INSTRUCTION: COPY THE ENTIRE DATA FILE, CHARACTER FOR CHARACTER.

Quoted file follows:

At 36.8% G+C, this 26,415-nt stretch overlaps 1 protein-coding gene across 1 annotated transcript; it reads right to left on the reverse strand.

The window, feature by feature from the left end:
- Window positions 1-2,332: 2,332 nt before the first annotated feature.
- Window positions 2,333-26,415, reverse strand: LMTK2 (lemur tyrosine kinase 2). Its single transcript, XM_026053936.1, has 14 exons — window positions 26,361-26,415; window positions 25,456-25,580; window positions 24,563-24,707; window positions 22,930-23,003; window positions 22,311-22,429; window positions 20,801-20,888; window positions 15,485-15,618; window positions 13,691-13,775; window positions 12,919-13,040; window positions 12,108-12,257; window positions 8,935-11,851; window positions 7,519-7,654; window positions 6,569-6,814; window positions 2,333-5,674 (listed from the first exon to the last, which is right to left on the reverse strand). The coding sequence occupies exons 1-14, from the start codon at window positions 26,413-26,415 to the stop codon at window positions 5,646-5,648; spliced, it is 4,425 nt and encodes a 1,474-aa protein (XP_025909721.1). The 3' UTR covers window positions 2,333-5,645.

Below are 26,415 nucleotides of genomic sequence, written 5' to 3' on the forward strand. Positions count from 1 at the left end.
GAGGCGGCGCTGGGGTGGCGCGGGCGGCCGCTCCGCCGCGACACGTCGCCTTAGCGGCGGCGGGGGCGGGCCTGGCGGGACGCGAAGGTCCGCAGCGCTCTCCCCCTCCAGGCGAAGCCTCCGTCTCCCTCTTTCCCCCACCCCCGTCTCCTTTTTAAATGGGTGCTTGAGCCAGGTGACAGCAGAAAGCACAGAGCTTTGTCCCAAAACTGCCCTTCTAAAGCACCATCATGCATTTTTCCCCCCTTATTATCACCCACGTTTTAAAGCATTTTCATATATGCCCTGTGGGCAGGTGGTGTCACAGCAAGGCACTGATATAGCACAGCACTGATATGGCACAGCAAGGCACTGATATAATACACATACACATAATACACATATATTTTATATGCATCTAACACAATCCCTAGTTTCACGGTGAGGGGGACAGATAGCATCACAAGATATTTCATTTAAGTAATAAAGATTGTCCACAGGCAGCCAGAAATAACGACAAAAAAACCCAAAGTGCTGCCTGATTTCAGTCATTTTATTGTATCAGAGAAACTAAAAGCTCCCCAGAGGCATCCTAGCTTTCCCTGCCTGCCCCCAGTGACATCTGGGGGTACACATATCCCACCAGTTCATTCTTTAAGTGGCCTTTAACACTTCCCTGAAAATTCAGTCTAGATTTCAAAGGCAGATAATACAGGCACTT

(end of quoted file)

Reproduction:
At 36.8% G+C, this 26,415-nt stretch overlaps 1 protein-coding gene across 1 annotated transcript; it reads right to left on the reverse strand.

The window, feature by feature from the left end:
- Window positions 1-2,332: 2,332 nt before the first annotated feature.
- Window positions 2,333-26,415, reverse strand: LMTK2 (lemur tyrosine kinase 2). Its single transcript, XM_026053936.1, has 14 exons — window positions 26,361-26,415; window positions 25,456-25,580; window positions 24,563-24,707; window positions 22,930-23,003; window positions 22,311-22,429; window positions 20,801-20,888; window positions 15,485-15,618; window positions 13,691-13,775; window positions 12,919-13,040; window positions 12,108-12,257; window positions 8,935-11,851; window positions 7,519-7,654; window positions 6,569-6,814; window positions 2,333-5,674 (listed from the first exon to the last, which is right to left on the reverse strand). The coding sequence occupies exons 1-14, from the start codon at window positions 26,413-26,415 to the stop codon at window positions 5,646-5,648; spliced, it is 4,425 nt and encodes a 1,474-aa protein (XP_025909721.1). The 3' UTR covers window positions 2,333-5,645.

Below are 26,415 nucleotides of genomic sequence, written 5' to 3' on the forward strand. Positions count from 1 at the left end.
GAGGCGGCGCTGGGGTGGCGCGGGCGGCCGCTCCGCCGCGACACGTCGCCTTAGCGGCGGCGGGGGCGGGCCTGGCGGGACGCGAAGGTCCGCAGCGCTCTCCCCCTCCAGGCGAAGCCTCCGTCTCCCTCTTTCCCCCACCCCCGTCTCCTTTTTAAATGGGTGCTTGAGCCAGGTGACAGCAGAAAGCACAGAGCTTTGTCCCAAAACTGCCCTTCTAAAGCACCATCATGCATTTTTCCCCCCTTATTATCACCCACGTTTTAAAGCATTTTCATATATGCCCTGTGGGCAGGTGGTGTCACAGCAAGGCACTGATATAGCACAGCACTGATATGGCACAGCAAGGCACTGATATAATACACATACACATAATACACATATATTTTATATGCATCTAACACAATCCCTAGTTTCACGGTGAGGGGGACAGATAGCATCACAAGATATTTCATTTAAGTAATAAAGATTGTCCACAGGCAGCCAGAAATAACGACAAAAAAACCCAAAGTGCTGCCTGATTTCAGTCATTTTATTGTATCAGAGAAACTAAAAGCTCCCCAGAGGCATCCTAGCTTTCCCTGCCTGCCCCCAGTGACATCTGGGGGTACACATATCCCACCAGTTCATTCTTTAAGTGGCCTTTAACACTTCCCTGAAAATTCAGTCTAGATTTCAAAGGCAGATAATACAGGCACTT